Woke up: Santiago, Colima, Mexico
Went to sleep: Santiago, Colima, Mexico
Debra Louis Armijo
“Sailing is not my thing. But, I love Jeff so I go.”
Debbie sat down with me to talk about her life and what has driven her to sail 75,000 miles aboard a 40-foot sailboat over the past 15 years.
Debbie’s mom was half Mexican-American, half Apache Indian. Her father’s family was from Spain. Her father was in the Air Force, stationed in San Antonio, Texas, when she was born. Her brother, Alan, was just a year old.
Her parents divorced when she was two. Debbie and her brother were sent to live with their grandparents. Debbie’s mom was an alcoholic. Her grandmother had already raised 11 children of her own and was too tired, in many ways, to start over with two small children. She did the best she could.
At an early age, Debbie loved to sing and dance and surrounded herself with people. She made costumes and participated in talent contests. Like her mother, she is a beautiful woman; petite, chiseled features, chocolate colored complexion.
While married the first time, she found her way to Al-Anon to learn how to cope with her alcoholic husband.
As a young adult, she carried a lot of anger towards her mom. She believed she, herself, was to blame. She felt she didn’t deserve any better. Through Al-Anon, she learned to let go of the past; to accept the things she cannot change. She learned to set boundaries and to embrace the many values she brings to bear.
She met Jeff on a siege sita, a blind date. They hit it off immediately. Jeff is the calm amidst Debbie’s storm. They married June 15, 1985.
Debbie says the thing that keeps her with Jeff is his unconditional love for her. He doesn’t care if she is singing and dancing and carrying on. He only wants for her to be happy. He never tries to change her or to make her into someone she is not.
Together they built a log cabin. Never afraid of hard work, Debbie hung sheet rock and moved dirt, alongside Jeff. In that home they raised six children. Three from Jeff’s previous marriage and Debbie’s three, Chris, Heather and Rachel.
Debbie was a stay-at-home mom who put herself in the middle of the kids’ activities. She volunteered at their school and coached Little League baseball.
As the children grew older, Jeff reminded Debbie of his lifelong dream of “cruising.” Debbie pictured a large, sleek, elegant cruise liner. Until that time “cruising” had never been on her radar.
Jeff took Debbie sailing for the first time on his friend’s 31-foot sailboat in Puget Sound. It was winter. In addition to freezing temperatures and blistering fog, Debbie was sea sick. She was given saltine crackers and 7-up for 3 hours until they returned to the dock. She knew then she wanted no part of sailing.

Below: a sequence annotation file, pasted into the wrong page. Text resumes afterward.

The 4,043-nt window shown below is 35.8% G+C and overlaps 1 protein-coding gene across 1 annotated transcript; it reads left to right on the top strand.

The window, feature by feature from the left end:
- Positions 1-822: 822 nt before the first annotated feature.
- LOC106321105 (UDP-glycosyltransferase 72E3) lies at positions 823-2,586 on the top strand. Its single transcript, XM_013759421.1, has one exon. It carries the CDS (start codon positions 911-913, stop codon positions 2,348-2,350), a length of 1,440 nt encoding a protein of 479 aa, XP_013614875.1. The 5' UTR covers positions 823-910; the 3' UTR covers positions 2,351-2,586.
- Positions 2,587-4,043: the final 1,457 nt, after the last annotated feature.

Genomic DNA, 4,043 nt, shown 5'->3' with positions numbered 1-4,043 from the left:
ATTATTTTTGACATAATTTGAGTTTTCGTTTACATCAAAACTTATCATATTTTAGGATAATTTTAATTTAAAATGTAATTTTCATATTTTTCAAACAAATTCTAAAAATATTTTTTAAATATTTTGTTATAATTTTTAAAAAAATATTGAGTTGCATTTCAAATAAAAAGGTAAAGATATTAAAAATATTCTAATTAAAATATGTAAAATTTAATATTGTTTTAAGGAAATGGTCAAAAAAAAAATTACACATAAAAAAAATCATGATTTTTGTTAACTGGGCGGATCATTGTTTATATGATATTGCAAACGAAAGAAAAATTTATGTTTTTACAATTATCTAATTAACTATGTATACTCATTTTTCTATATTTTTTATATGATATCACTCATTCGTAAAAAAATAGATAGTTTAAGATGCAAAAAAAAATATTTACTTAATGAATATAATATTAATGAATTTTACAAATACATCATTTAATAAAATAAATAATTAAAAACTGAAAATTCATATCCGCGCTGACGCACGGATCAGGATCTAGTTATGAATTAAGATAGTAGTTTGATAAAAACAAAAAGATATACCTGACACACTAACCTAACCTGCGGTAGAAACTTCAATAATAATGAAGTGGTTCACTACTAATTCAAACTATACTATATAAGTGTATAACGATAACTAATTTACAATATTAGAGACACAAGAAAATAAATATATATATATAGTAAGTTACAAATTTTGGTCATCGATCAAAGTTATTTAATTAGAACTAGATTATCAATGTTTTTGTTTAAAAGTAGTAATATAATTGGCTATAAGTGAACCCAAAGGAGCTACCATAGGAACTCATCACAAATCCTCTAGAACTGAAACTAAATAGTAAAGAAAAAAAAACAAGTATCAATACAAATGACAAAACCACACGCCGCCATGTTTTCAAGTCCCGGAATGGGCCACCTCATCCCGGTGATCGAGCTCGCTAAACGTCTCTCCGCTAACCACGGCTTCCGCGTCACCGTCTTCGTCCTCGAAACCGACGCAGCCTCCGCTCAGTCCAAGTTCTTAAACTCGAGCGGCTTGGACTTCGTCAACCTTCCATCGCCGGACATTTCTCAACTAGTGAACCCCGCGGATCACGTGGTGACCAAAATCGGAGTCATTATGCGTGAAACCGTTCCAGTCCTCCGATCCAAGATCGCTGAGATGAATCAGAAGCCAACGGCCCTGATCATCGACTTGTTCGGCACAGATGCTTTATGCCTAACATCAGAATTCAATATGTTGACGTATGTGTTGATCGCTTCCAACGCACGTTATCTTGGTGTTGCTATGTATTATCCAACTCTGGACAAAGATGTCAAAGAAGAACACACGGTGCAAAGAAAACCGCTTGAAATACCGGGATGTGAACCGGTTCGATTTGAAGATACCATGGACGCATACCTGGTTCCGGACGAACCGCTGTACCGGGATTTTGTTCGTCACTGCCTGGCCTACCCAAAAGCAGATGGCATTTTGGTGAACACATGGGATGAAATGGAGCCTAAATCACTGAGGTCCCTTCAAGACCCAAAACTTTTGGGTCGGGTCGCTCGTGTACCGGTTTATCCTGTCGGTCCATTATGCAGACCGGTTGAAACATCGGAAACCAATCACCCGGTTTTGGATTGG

Jeff persisted. Debbie found her way to the Tacoma Women’s Sailing Association to learn how to cope with her sailing addicted husband. At the TWSA she learned about herself. She learned she is smart and strong and capable. Soon she was sailboat racing with the Tacoma Women’s Race Club.
Once the children were grown and gone, Jeff started to push a little harder toward his dream of travelling the world by boat. Debbie looked at their 29-foot Cal and said, “This ain’t gonna work!” Jeff proposed a compromise. “We’ll sell this beautiful log home we built, you select the boat you think you would be happy and comfortable on and we’ll go.” Debbie agreed.
They left Tacoma, Washington aboard their 40-foot Baba, Sailor’s Run in 1999. Over the next fifteen years they have been to Mexico, the Marquesas, the Tuomotas, Tahiti, Christmas Island, American Samoa, Fiji, New Zealand, the Marshall Islands, Tonga, Vanuatu, Australia, New Caledonia, Palmyra, Hawaii, Honduras, Ecuador, Peru, Argentina, Uruguay, Brazil, the Caribbean, Tobago, Grenada, St. Vincent, St. Lucia, Martinique, Antigua, St. Martin, St. Croix, Dominica, Columbia and Panama, to name a few.
Debbie says, “The best part of sailing, for me, is the people. I have learned in all the different countries, despite the different ways people live, they are just like us. We are all the same. They love their children, as I have. They work to survive, as I have. They care for each other.”
Debbie likes to share her own culture, her love of music and dance, with those she meets. Wherever she goes she brings a radiant energy that inspires others to get up and dance and sing and know they are loved – just as they are.